Discuss the differences between circuit-switched and packet-switched networks.

Circuit-switched and packet-switched networks are two fundamental approaches to handling communication in telecommunications. Each has its own set of characteristics, advantages, and disadvantages. Let's delve into the details of both types:

Circuit-Switched Networks:

1. Dedicated Path:

  • In circuit-switched networks, a dedicated communication path is established between two devices for the entire duration of the conversation.
  • The path remains reserved exclusively for the communicating parties until the conversation ends.

2. Connection Establishment:

  • Before data transmission, a circuit must be established, involving a series of steps such as call setup, path reservation, and acknowledgment.
  • The connection remains active, even if no data is being transmitted, which can be inefficient for sporadic communication.

3. Resource Reservation:

  • Resources (bandwidth) are reserved for the entire duration of the call, even if no data is being transmitted. This can lead to inefficient resource utilization.

4. Predictable Latency:

  • Circuit-switched networks generally provide low and predictable latency since the dedicated path ensures a constant connection.

5. Examples:

  • Traditional telephone networks (PSTN - Public Switched Telephone Network) are a classic example of circuit-switched networks.

Packet-Switched Networks:

1. Dynamic Path:

  • In packet-switched networks, data is broken into packets, and each packet is transmitted independently.
  • Packets can take different routes to reach the destination and may not necessarily follow the same path.

2. Connectionless Communication:

  • Packet-switched networks are typically connectionless, meaning there is no dedicated path established before sending data. Each packet is treated independently.

3. Resource Sharing:

  • Resources are shared among multiple users, and bandwidth is allocated dynamically based on demand. This leads to more efficient resource utilization.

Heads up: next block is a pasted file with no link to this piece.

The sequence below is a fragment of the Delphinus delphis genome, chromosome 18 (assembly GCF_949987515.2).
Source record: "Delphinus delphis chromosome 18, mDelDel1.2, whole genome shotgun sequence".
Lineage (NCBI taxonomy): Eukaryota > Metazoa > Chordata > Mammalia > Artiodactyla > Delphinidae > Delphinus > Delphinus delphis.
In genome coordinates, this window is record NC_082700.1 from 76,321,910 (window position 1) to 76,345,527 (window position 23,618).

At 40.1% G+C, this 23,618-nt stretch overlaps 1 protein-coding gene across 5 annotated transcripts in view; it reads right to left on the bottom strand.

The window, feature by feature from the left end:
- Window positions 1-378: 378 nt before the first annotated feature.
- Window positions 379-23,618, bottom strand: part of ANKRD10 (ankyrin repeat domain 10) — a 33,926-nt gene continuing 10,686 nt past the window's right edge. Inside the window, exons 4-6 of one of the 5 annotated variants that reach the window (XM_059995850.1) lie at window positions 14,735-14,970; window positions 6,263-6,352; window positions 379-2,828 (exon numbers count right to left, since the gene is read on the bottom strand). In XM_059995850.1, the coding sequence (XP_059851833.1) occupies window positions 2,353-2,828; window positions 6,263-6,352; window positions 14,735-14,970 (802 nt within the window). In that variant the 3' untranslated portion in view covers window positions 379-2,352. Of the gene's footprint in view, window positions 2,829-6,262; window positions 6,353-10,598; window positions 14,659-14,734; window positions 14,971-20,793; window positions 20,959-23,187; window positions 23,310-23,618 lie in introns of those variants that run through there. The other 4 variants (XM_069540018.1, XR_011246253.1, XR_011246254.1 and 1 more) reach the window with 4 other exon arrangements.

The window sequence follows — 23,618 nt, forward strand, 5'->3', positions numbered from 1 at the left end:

4. Variable Latency:

  • Latency can vary since packets may take different routes and may experience different levels of congestion or delays.

5. Examples:

  • The Internet is a prime example of a packet-switched network. TCP/IP (Transmission Control Protocol/Internet Protocol) is the suite of protocols that governs communication over the Internet.


1. Efficiency:

  • Circuit-switched networks can be less efficient for bursty or sporadic communication, as resources are reserved for the entire call duration.
  • Packet-switched networks are generally more efficient, as resources are shared dynamically.

2. Scalability:

  • Packet-switched networks are more scalable and adaptable to varying loads and numbers of users.
  • Circuit-switched networks may face challenges in scaling, especially during peak usage periods.

3. Fault Tolerance:

  • Packet-switched networks offer better fault tolerance because if one route or link fails, packets can take an alternative path to reach the destination.
  • Circuit-switched networks may face disruptions if the dedicated path is compromised.

4. Cost:

  • Packet-switched networks are often more cost-effective due to efficient resource utilization.
  • Circuit-switched networks may be less cost-effective, especially for sporadic communication.